Matthew Gatland

Being a Customer

May 05, 2013

I have a group of students who build software for me. It’s pretty cool.

The students are taking a paper about agile software development. The class is divided into teams, and each team works with an industry representative who acts as their customer.

(Where a customer is someone who gives the team a prioritised list of feature requests, and receives working software in return.)

It’s a new experience for me. I’m used to being on the developer side, where we talk about feature creep, tasks going over their estimates, priority changes and difficult bugs. All of these phenomenon look different from the customer’s perspective.

As a customer, the most striking part of the project is the massive reduction of scope.

At the end of our first sprint, the team had finished exactly zero of my user stories. It was shocking.

Once they started explaining, my developer brain understood what was going on – they were working on legacy code, and just setting up the environment was tricky. There were unfamiliar tools and undocumented steps.

Even once the project was running, they found the code to be a maze of complexity. There was no clear place to make the changes I was asking for. The code didn’t speak the same language I did – I was asking them to work on objects that just didn’t exist.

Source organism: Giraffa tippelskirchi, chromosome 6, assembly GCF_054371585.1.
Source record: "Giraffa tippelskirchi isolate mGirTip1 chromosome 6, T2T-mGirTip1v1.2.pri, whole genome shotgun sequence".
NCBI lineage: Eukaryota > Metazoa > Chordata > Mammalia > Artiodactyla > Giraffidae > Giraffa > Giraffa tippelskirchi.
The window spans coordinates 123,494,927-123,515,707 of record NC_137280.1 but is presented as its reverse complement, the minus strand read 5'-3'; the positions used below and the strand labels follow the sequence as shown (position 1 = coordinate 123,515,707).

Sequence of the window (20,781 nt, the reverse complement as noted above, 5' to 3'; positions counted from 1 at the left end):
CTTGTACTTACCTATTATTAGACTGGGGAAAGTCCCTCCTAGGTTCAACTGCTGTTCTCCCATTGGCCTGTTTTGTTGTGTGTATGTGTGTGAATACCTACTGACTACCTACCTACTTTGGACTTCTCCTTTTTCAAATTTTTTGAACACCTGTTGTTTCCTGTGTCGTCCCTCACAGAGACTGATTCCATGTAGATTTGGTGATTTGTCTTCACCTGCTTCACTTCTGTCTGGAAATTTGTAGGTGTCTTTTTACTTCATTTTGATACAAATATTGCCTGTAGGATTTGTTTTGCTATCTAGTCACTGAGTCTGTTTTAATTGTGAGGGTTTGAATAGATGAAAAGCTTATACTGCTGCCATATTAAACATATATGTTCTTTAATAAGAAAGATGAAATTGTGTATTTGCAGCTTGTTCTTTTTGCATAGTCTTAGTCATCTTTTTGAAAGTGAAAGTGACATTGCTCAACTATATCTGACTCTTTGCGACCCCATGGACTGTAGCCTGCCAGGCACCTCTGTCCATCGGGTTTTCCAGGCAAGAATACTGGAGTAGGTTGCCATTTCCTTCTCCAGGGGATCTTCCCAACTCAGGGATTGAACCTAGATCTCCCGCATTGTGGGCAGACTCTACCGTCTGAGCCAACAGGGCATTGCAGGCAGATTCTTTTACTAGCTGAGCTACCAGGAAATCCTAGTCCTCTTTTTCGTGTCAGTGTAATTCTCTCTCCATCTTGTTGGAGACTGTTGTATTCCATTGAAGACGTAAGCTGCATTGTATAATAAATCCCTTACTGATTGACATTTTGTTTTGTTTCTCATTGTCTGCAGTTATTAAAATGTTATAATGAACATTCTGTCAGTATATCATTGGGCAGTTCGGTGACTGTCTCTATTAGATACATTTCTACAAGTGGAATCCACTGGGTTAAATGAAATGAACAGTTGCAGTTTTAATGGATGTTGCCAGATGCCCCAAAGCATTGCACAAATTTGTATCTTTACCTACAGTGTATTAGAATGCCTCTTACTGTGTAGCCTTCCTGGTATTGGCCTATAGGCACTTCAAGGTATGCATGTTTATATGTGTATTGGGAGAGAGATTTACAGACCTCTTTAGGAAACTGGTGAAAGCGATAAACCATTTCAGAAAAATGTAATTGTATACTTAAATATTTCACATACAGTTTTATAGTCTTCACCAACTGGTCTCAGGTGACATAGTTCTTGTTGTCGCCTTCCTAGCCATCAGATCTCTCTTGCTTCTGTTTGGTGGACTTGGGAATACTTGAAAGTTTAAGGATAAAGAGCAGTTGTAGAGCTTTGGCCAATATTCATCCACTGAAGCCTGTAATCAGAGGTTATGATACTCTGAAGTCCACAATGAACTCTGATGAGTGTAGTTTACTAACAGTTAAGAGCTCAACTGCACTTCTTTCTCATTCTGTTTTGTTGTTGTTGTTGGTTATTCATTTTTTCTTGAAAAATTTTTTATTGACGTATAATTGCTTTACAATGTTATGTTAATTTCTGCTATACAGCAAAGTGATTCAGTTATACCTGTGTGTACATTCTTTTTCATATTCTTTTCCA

I’m a developer, I knew exactly what they were talking about, and it was still disappointing. I can only imagine what it feels like for a customer who doesn’t understand the technical problems the team faces.

The good part is that this all happened in the first week of the project.

I re-prioritised, abandoning most of the features they were working on. (I hate when the customer does that!) We re-estimated and came up with a new plan.

Now we’re a few weeks in. Their estimates, my expectations and what actually happens are all starting to converge. When I ask them to “add one button to one screen”, they’re good at making me understand what I’m really asking them to do.

They have found a dev process which works – they work in pairs, for a fixed amount of time, with the whole team colocated.

I’m happy with how things are going.

Well, almost… sometimes they spend one third of a sprint on preparing a report for their lecturer. The report doesn’t relate to any of my user stories, but they refuse to drop it out of scope. Those crazy developers…